Radius Global Infrastructure (RADI) is a holding company that owns 94% of the operating company APWireless (but I'll just refer to the company as Radius/RADI going forward).  Radius is a wireless tower ground lease company (the legal structure can vary by country, but in each case works similar to a ground lease) that purchases rent streams mostly from mom and pops, individuals or smaller investors who own the underlying real estate.  Historically, before tower REITs really took off, the wireless carriers would build their own towers and lease the land/rooftop from individuals or building owners.  Today, tower companies mostly develop and own the land under their new structures, but there's a large fragmented global market of leases for Radius to rollup.

Radius checks a few other boxes for me:

  • RADI is not a REIT and doesn't pay a dividend, although the business model would lend itself well to both, thus limiting its investor pool today.  This would be a great YieldCo (see SAFE).
  • RADI doesn't really develop new towers, but they have a global originations team that scours the market to create new leases, as a result their SG&A looks high for their current asset base (it doesn't screen particularly well), but their SG&A could arguably be separated and thought of as growth capex (HHC or INDT are semi-similar, but RADI's distinction is probably cleaner).  Their origination platform would likely be valuable to someone with access to lots of capital, for example, an alternative manager like DigitalBridge (DBRG).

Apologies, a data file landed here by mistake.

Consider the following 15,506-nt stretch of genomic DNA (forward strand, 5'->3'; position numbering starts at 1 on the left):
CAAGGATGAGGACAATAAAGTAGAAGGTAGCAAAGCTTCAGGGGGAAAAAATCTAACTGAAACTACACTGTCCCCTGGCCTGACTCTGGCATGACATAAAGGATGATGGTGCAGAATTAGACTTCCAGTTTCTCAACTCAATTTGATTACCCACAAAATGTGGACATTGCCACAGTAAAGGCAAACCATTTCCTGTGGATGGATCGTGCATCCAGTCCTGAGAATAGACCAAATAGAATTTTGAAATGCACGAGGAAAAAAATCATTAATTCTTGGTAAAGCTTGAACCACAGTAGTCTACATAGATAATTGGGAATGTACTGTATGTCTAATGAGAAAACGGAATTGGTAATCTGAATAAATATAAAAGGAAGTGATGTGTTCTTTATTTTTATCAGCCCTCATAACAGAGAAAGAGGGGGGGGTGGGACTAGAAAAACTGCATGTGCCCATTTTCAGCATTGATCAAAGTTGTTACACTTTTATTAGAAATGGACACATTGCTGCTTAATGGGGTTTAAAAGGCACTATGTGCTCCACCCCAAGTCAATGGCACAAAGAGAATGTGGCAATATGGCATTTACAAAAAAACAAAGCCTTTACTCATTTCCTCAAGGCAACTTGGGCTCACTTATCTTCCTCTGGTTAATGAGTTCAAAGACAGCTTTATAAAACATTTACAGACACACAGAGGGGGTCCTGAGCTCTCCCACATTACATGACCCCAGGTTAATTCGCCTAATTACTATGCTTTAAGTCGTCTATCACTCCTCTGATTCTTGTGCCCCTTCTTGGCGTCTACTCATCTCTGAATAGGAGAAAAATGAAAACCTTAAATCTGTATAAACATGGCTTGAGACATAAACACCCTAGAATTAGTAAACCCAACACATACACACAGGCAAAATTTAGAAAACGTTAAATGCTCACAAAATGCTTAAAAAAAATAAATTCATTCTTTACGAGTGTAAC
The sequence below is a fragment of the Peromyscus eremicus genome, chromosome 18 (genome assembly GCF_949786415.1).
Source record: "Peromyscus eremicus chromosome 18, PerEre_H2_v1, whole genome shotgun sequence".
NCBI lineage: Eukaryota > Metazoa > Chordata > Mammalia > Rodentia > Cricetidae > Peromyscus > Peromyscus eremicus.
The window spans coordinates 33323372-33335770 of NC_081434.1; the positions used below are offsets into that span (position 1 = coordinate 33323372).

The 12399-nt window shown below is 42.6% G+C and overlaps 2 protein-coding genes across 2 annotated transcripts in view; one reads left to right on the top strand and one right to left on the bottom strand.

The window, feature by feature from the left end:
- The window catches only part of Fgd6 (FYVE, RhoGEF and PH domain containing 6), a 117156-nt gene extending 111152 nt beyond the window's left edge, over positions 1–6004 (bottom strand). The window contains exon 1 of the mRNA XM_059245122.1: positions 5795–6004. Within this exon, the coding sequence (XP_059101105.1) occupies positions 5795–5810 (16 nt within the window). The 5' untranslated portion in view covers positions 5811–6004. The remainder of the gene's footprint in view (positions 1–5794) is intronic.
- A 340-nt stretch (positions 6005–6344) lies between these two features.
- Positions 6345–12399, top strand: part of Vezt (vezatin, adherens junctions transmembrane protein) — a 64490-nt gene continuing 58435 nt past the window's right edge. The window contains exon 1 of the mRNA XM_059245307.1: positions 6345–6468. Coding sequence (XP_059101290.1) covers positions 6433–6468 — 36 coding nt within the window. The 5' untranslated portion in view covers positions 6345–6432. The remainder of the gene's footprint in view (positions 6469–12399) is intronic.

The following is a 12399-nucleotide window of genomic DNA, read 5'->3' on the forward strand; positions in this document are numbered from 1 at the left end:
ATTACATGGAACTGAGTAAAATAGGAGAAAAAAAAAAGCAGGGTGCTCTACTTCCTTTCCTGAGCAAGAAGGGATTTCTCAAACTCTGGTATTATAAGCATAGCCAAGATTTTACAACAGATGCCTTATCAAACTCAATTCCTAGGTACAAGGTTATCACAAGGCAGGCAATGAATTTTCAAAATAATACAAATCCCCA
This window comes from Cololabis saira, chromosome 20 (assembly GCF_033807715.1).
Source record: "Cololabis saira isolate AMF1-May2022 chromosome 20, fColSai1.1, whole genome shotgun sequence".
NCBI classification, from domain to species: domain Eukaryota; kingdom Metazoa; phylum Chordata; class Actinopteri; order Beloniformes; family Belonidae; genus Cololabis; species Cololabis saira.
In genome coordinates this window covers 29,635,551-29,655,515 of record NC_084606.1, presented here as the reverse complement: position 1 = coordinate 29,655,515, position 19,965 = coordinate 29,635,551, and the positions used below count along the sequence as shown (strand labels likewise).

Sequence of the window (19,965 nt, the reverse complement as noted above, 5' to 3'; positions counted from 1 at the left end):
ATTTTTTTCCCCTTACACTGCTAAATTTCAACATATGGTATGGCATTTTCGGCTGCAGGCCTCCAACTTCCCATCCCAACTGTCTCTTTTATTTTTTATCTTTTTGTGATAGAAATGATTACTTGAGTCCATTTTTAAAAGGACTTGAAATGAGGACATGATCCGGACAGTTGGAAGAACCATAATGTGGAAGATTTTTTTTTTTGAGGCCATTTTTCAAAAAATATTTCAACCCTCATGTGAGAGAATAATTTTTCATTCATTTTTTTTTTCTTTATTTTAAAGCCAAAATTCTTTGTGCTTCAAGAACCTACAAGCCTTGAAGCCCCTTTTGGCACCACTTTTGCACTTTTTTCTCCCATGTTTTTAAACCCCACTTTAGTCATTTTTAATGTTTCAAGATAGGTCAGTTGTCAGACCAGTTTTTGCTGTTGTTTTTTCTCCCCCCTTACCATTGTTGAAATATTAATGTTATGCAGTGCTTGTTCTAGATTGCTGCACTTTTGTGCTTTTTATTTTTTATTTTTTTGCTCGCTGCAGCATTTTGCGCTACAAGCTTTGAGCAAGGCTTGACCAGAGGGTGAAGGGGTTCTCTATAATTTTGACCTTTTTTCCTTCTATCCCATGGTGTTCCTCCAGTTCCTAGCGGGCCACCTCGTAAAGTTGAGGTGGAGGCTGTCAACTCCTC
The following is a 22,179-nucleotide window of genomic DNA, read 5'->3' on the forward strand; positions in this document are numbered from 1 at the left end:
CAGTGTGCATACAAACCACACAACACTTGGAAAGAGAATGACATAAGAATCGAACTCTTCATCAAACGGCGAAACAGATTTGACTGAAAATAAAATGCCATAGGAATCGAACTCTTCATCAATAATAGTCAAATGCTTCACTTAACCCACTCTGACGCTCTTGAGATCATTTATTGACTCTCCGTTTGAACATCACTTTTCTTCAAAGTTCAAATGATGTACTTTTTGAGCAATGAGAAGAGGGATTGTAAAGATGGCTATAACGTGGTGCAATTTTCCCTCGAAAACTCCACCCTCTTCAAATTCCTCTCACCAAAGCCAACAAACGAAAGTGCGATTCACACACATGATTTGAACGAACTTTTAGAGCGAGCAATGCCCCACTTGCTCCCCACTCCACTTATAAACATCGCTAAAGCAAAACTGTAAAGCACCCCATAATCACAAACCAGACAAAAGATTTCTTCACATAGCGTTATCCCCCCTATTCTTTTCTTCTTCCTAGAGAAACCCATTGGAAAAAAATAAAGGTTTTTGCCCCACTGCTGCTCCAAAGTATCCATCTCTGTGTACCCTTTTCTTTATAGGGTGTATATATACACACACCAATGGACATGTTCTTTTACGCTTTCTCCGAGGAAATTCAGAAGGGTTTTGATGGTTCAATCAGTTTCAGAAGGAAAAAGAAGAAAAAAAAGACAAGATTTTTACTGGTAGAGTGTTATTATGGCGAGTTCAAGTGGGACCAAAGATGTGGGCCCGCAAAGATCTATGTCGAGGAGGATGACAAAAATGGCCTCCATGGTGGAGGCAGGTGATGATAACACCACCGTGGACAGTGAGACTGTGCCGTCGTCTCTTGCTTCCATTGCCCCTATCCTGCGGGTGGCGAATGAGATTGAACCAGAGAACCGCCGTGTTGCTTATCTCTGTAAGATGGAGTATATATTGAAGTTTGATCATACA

• Bloomberg recently reported that Radius was exploring strategic options including a sale.  RADI has some financial leverage and given the stability of their lease streams could trade privately for a low cap rate juicing any returns to equity holders.
A bit more about the business, stealing slides from their latest supplemental:

Radius has all the major tower companies and wireless companies as tenants, wireless infrastructure is an essential service that is only increasing in importance.  As a ground lessor, Radius is senior to the tower companies which are great businesses and have historically traded at high multiples.

In the current environment, everyone is concerned about inflation, Radius has inflation indexed escalators in 78% of their portfolio against a largely fixed rate debt capital structure, further increasing the attractiveness of their lease streams.